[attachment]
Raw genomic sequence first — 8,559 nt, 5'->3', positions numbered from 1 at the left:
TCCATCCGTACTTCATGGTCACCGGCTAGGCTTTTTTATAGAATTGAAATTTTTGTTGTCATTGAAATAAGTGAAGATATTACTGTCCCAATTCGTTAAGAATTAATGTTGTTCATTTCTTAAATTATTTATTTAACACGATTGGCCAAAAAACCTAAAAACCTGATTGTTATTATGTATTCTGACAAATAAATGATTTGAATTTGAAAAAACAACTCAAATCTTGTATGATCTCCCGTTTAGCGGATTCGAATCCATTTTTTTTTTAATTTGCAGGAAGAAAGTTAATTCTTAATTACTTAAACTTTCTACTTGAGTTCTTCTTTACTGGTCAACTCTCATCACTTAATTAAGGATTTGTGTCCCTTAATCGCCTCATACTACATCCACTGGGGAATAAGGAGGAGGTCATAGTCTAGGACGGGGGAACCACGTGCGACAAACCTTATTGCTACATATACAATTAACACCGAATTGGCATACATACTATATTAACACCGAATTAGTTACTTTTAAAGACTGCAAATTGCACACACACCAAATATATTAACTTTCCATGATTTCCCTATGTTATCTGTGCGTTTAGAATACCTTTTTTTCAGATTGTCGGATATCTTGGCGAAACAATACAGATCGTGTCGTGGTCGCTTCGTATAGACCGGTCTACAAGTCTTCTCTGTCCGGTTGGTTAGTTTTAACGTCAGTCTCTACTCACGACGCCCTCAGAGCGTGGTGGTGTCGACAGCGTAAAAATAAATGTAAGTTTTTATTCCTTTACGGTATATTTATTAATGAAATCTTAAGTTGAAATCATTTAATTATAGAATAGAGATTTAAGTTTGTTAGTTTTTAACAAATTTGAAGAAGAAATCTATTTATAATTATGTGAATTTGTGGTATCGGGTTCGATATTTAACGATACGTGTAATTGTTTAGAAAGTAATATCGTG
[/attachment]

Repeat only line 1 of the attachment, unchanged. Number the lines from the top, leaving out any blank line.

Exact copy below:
Raw genomic sequence first — 8,559 nt, 5'->3', positions numbered from 1 at the left: